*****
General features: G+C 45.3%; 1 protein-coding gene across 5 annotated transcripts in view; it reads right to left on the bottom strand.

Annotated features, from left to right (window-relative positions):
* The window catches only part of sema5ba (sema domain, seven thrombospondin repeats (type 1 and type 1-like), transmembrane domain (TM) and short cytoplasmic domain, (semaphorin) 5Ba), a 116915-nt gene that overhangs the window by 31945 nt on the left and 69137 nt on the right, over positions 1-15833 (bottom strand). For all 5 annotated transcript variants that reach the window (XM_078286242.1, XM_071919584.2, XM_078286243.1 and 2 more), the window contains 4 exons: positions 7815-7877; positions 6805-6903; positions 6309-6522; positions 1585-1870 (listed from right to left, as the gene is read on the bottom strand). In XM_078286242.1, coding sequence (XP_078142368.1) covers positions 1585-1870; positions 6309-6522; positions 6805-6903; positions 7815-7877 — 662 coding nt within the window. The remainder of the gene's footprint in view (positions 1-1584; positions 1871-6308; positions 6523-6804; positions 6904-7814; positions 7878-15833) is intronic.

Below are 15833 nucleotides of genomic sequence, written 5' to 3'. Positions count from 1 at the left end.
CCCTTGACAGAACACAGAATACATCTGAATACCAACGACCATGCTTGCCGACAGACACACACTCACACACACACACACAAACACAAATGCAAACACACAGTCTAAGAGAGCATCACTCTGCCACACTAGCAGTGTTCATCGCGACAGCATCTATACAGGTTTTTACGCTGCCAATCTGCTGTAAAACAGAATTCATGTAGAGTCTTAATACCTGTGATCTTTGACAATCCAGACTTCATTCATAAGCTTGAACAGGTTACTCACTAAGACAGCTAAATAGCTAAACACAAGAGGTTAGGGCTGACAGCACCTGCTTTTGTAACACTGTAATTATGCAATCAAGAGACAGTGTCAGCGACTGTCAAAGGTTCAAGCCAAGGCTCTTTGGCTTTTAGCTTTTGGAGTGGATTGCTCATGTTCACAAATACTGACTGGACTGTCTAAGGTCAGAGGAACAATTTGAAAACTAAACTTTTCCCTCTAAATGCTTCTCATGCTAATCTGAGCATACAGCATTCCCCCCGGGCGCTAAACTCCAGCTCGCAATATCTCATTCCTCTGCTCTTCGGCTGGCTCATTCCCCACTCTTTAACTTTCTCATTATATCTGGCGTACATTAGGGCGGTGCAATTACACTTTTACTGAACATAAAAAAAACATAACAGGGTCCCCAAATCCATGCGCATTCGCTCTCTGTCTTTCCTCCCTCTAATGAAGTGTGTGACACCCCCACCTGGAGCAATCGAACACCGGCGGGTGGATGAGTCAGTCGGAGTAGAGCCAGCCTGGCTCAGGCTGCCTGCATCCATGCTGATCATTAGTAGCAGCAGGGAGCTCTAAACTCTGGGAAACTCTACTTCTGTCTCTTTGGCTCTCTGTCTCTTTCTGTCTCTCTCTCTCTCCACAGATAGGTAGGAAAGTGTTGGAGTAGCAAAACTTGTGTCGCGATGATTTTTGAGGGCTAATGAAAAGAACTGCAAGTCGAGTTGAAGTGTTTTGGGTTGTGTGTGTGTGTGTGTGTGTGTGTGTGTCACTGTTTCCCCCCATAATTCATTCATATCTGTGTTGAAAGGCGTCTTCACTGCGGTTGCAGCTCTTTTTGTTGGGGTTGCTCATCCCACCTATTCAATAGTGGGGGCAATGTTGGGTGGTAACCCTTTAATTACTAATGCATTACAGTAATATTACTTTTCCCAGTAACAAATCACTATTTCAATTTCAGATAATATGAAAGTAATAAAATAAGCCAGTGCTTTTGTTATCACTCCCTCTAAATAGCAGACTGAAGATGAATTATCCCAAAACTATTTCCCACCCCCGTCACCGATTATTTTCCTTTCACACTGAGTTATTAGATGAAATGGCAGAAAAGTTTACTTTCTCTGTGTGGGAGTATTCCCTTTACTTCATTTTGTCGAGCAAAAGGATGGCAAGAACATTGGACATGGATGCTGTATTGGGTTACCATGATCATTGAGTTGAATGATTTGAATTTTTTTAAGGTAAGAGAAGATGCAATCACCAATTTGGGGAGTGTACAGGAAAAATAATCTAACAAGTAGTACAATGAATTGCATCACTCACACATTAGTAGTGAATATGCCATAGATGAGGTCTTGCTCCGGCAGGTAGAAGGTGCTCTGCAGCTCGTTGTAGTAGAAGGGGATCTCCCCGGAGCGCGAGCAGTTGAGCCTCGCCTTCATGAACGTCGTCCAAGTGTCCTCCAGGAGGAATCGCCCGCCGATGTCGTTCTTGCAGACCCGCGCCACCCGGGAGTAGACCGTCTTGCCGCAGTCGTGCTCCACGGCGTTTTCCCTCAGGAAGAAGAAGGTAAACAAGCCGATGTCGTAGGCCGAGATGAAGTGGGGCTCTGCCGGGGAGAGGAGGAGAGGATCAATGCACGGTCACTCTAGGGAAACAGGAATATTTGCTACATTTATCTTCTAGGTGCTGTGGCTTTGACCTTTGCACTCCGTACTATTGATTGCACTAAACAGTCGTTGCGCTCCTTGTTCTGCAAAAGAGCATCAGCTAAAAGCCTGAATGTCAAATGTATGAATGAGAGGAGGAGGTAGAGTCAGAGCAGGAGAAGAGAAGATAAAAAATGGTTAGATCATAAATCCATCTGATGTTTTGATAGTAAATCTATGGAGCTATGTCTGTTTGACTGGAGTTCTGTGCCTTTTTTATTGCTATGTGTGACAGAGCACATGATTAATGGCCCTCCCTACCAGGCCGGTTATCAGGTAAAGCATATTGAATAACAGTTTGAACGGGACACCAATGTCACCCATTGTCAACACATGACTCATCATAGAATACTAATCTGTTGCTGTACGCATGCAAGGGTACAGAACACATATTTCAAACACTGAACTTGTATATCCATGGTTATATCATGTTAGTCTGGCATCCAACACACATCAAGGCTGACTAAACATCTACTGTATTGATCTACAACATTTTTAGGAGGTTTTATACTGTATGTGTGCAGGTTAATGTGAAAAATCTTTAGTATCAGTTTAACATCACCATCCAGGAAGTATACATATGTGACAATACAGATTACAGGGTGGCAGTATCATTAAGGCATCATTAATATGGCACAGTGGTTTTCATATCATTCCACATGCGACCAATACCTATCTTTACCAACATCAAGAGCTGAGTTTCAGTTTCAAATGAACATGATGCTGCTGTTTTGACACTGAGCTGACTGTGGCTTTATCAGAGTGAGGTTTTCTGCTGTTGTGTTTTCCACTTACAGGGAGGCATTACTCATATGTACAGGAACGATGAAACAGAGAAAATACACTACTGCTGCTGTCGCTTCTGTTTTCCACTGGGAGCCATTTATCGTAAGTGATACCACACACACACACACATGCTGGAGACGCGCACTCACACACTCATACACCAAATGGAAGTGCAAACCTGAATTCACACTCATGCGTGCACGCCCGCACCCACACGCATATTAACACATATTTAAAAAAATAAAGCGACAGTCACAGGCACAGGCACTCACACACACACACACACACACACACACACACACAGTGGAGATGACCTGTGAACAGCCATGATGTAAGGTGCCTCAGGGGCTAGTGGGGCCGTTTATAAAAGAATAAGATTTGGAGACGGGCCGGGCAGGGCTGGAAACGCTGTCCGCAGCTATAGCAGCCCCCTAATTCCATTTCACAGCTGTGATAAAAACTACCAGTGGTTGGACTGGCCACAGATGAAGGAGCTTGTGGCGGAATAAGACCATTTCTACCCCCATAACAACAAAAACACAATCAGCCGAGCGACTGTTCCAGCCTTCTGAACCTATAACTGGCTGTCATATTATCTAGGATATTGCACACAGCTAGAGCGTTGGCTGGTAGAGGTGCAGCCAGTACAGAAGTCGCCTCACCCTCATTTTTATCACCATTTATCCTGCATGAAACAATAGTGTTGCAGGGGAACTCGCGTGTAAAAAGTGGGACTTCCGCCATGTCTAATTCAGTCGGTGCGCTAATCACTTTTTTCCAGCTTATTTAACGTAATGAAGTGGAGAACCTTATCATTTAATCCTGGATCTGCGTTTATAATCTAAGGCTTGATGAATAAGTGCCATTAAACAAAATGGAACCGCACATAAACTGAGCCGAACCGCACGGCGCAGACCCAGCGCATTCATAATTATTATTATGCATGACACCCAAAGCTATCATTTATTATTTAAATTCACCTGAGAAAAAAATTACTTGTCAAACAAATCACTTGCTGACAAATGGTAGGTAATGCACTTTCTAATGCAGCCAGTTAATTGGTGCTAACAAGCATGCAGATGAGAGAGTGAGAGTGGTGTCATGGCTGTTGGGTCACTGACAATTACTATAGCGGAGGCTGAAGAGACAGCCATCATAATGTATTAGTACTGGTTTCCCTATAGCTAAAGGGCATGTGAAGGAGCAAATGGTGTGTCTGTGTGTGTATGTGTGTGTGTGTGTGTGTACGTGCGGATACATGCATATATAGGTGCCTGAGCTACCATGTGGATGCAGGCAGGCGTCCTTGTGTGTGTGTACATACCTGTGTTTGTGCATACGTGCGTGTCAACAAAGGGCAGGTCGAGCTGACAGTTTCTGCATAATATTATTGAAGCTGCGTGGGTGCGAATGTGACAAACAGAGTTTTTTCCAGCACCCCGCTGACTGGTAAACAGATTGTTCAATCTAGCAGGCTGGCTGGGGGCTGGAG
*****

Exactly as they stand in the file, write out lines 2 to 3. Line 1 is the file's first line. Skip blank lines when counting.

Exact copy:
Annotated features, from left to right (window-relative positions):
* The window catches only part of sema5ba (sema domain, seven thrombospondin repeats (type 1 and type 1-like), transmembrane domain (TM) and short cytoplasmic domain, (semaphorin) 5Ba), a 116915-nt gene that overhangs the window by 31945 nt on the left and 69137 nt on the right, over positions 1-15833 (bottom strand). For all 5 annotated transcript variants that reach the window (XM_078286242.1, XM_071919584.2, XM_078286243.1 and 2 more), the window contains 4 exons: positions 7815-7877; positions 6805-6903; positions 6309-6522; positions 1585-1870 (listed from right to left, as the gene is read on the bottom strand). In XM_078286242.1, coding sequence (XP_078142368.1) covers positions 1585-1870; positions 6309-6522; positions 6805-6903; positions 7815-7877 — 662 coding nt within the window. The remainder of the gene's footprint in view (positions 1-1584; positions 1871-6308; positions 6523-6804; positions 6904-7814; positions 7878-15833) is intronic.